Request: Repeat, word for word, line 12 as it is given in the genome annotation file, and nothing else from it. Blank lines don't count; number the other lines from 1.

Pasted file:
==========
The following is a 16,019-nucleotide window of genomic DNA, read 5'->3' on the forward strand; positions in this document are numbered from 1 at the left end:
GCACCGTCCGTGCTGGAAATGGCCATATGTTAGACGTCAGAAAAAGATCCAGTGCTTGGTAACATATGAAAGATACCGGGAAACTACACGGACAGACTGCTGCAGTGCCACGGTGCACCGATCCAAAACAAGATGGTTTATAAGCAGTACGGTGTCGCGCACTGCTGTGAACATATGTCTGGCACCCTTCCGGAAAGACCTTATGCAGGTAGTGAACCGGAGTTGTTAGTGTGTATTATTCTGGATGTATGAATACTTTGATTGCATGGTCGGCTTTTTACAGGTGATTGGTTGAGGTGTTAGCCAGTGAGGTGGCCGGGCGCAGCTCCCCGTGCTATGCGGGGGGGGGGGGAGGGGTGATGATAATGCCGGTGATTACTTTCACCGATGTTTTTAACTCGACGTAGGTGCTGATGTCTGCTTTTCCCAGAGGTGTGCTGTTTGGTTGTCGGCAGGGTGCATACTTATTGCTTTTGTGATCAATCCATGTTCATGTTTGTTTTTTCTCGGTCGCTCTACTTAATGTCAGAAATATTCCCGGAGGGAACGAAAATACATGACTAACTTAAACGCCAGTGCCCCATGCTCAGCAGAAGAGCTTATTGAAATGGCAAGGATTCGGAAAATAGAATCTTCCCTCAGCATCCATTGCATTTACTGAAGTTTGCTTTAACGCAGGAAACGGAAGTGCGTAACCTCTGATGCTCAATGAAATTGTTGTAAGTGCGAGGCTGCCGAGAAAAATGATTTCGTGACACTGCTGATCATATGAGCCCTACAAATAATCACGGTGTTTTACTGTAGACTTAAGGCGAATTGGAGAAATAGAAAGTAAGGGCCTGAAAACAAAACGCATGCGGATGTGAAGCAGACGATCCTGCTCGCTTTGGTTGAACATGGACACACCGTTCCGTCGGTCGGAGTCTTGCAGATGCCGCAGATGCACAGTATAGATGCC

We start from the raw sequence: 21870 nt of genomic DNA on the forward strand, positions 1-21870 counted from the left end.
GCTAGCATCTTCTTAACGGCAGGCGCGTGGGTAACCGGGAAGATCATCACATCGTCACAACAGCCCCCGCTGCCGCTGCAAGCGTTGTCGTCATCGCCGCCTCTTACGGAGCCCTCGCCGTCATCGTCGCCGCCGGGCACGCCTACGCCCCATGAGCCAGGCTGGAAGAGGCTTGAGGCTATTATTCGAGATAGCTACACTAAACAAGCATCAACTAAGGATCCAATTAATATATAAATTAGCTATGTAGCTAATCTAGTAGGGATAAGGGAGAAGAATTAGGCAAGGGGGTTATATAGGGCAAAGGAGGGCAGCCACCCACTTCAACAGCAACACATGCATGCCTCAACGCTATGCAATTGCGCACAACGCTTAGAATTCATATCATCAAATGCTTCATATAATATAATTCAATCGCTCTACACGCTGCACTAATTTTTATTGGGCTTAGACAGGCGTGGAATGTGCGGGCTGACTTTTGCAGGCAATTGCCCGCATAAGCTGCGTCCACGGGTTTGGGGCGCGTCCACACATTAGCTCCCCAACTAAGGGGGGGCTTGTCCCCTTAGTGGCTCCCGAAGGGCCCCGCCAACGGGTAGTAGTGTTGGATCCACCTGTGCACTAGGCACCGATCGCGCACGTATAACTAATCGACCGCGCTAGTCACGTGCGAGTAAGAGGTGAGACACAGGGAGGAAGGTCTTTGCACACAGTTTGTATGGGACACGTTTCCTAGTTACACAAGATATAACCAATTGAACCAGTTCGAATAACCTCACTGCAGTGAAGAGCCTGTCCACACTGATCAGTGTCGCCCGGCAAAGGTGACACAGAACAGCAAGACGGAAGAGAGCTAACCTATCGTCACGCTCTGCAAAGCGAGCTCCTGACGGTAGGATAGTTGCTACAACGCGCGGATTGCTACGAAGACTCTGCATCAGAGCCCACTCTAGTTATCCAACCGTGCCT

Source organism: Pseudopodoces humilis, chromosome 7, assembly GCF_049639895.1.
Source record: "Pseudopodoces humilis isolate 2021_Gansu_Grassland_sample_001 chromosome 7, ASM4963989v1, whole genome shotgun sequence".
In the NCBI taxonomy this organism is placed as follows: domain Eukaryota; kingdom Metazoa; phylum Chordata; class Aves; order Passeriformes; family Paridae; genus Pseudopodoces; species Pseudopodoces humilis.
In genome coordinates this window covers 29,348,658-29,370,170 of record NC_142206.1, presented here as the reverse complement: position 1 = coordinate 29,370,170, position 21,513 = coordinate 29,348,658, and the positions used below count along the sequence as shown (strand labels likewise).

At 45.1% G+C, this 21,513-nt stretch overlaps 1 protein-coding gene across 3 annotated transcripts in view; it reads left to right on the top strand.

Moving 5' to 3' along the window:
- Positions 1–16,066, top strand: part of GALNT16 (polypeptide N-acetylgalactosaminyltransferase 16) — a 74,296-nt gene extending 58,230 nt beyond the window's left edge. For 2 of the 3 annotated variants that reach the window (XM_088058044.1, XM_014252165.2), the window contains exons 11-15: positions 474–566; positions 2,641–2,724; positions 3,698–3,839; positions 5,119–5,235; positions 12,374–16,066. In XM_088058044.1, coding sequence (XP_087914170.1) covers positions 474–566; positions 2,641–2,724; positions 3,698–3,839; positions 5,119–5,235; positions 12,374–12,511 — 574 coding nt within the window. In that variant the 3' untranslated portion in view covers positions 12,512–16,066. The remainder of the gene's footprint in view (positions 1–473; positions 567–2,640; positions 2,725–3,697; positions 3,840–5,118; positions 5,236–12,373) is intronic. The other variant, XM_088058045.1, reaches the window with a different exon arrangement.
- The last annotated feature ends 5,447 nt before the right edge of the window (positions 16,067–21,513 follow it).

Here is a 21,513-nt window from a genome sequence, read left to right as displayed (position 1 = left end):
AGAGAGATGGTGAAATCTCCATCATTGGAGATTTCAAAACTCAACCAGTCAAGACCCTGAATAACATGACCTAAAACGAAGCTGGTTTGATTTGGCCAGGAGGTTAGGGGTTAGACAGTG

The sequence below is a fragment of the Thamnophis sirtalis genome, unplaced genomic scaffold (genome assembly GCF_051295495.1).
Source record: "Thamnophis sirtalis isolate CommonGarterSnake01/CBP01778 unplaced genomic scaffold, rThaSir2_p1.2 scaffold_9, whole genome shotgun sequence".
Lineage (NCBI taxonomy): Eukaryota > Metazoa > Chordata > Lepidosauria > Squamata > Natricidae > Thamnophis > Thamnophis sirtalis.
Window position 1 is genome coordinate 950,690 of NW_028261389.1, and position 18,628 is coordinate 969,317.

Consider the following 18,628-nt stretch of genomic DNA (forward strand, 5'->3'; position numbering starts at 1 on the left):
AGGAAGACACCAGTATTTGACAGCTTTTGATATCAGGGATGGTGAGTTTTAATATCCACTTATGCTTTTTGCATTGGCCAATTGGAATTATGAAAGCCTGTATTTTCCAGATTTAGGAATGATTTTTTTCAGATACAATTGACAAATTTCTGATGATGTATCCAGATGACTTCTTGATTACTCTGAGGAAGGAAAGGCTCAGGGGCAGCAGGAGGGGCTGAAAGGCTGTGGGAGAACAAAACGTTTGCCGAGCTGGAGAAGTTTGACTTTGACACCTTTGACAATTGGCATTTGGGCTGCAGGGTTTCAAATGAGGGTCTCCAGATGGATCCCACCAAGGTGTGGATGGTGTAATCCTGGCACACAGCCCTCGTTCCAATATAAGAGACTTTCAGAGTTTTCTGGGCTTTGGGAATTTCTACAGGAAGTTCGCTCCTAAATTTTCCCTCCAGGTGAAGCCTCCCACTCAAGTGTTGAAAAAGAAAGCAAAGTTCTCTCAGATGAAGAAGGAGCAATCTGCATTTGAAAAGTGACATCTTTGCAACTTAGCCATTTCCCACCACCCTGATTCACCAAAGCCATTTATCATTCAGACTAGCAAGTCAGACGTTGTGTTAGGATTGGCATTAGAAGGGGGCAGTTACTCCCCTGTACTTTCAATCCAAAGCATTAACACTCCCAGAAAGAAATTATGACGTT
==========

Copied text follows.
- The last annotated feature ends 5,447 nt before the right edge of the window (positions 16,067–21,513 follow it).